I know it’s hard to pass up the chocolate, but I urge you not to make my mistake. Oh, yes. I’ve made my fair share. I’m going to tell you a little story about a time I led from what I enjoyed and wanted to do rather than from what we truly needed to accomplish. First and foremost.
True Confession of My Mistake: I love to shop craft fairs. They’re my chocolate. So one year I began asking designers if they’d donate items to the social services agency I worked for. It was exciting; they all gave me items valued over $100! I teamed up with my technology-savvy staff to build an online auction platform (before you could buy them off the shelf) to create “Shop in the Name of Love.” Sounds great, right? Every month we listed a couple dozen crafty items, plus secured donated gift certificates for travel and dining. We ‘made’ about $2,000/month and I fooled myself into thinking this was (1) a great way to bring in new donors, (2) a fun way to cultivate current donors, and (3) a branding tool to be seen as fun and cutting edge, and (4) a way to raise ‘plus’ money.
Ha, ha and triple ha! The reality was different:
- We put in countless hours of time (literally; who counts?) to inventory, write up, photograph, respond to questions, package and mail the items.
- We spent more resources promoting the auctions (beautiful post cards I could show to potential donors to make the endeavor look classy and legit; plus we left them in boutiques and cafes around town).
- At least four different staff (me, the digital guy, the photographer, the writer, the marketing project manager) had to divert time away from other more cost-effective strategies to put in time on this initiative.
- The auction buyers did not generally convert to donors.
- I didn’t let go of my chocolate easily; we let it go on too long without serious evaluation, continuing for a year!
Identify Your Biggest Problems; Fix Those First
Stop shoving the least cost-effective strategies to the top of your list and dropping the most cost-effective ones to the bottom.
If you’re curious what gives most nonprofits the biggest net/net bang for their buck, take a look at this chart from ‘cost of fundraising’ pioneer and guru James Greenfield:
How does this cost/benefit analysis line up with your strategic development plan for the coming year?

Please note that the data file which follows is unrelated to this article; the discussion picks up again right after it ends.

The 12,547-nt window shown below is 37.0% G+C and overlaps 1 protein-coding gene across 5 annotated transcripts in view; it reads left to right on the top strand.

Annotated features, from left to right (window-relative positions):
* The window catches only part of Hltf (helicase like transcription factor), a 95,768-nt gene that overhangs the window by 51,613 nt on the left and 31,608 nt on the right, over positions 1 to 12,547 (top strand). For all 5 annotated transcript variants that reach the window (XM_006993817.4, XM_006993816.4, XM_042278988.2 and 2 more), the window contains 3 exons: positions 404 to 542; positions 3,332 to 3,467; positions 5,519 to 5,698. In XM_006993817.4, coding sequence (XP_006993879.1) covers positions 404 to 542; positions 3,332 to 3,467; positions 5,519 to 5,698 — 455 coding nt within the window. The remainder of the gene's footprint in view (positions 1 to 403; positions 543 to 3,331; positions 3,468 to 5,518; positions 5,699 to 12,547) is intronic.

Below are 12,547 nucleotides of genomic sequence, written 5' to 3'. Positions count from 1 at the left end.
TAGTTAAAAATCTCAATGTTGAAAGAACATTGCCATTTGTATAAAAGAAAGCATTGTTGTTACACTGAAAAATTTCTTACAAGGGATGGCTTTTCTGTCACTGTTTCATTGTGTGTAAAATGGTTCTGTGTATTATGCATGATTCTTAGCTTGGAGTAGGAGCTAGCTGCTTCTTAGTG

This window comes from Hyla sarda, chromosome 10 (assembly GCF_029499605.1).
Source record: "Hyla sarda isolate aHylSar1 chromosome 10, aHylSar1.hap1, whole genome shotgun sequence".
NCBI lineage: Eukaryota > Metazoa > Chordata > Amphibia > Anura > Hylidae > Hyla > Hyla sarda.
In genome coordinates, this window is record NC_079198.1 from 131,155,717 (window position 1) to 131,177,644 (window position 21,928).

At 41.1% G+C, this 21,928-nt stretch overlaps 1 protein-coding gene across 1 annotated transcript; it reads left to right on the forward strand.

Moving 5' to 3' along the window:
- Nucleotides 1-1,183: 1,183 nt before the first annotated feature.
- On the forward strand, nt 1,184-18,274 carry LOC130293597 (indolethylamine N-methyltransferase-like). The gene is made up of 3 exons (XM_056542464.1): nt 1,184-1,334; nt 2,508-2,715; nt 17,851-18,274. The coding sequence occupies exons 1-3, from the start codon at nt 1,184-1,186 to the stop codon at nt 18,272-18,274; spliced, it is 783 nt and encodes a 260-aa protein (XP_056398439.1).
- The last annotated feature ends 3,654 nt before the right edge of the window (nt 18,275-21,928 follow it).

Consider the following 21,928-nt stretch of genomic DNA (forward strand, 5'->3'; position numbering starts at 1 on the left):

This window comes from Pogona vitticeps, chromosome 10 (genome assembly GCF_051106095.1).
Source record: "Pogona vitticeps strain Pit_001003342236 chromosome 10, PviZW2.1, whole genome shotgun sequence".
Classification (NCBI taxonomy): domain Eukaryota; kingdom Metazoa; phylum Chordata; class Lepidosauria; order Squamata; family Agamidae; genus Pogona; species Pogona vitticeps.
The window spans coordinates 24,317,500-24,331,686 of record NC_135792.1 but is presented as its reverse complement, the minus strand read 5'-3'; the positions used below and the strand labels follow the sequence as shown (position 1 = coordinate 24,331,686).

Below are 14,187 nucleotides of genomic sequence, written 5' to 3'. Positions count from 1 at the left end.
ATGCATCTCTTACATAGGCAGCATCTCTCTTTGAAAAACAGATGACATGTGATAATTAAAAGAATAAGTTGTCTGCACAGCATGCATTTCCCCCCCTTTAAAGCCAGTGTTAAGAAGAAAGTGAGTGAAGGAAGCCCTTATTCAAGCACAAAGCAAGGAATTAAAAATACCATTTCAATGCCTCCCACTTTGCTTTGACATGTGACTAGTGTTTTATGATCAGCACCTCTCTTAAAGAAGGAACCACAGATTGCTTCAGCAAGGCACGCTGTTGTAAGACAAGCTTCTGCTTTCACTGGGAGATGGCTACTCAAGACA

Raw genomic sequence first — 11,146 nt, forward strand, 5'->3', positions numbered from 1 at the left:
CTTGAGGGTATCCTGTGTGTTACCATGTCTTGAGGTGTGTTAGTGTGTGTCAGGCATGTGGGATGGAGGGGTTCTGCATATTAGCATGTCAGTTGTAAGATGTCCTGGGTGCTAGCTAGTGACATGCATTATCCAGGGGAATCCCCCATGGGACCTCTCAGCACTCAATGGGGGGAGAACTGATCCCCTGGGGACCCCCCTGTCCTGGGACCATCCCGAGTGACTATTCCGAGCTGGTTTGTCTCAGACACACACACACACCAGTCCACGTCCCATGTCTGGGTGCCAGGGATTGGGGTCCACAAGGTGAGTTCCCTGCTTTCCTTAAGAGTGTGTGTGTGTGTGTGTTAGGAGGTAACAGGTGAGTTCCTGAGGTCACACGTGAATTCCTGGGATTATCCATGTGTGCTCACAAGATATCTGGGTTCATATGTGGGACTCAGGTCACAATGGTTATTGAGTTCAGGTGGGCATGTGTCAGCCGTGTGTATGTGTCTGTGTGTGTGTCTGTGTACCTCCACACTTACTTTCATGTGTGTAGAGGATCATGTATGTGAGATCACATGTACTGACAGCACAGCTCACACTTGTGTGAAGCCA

And how likely is it your strategic plan will help you meet your biggest needs and address your biggest problems?
TIPS: 7 Things to Ask Yourself:
Note that each of these questions opens up a discussion and potential can of worms.
For each topic I’ll point you to other potential resources if you want to dig in. And you should!
Because… if you fail to ask/answer these questions, you’ll just be winging your fundraising and marketing strategies. And, I guarantee you’ll end up with more chocolate than you can stomach. So…
- Stop just ‘doing stuff’ for the sake of doing and staying busy.
- Stop getting sidetracked by things that are easier to do.
- Stop letting the loudest voices drown out your voice (and common sense).
- Start focusing on what really will matter in the long run.
Ask yourself these questions:
1. What are our biggest resource needs?
For example, do you need more money? More skilled staff? Better infrastructure? Stronger board leadership? Something else? If you lack budget, technology, staffing, training or any of the other pre-conditions to success, you’re dead in the water before you begin. For more on essential fundraising/marketing planning pre-conditions SEE:
- There’s No Free Lunch in Fundraising: Why You Need Overhead
- ONE Amazingly Simple Smart Fundraising Strategy
- Master Chef vs. Line Cook: How Do You Prepare Your Nonprofit Fundraising Plan?
- 8 Steps to Restructuring Your Fund Development Office
- The 4 C’s of Nonprofit Board Recruitment
2. Do we need more new donors?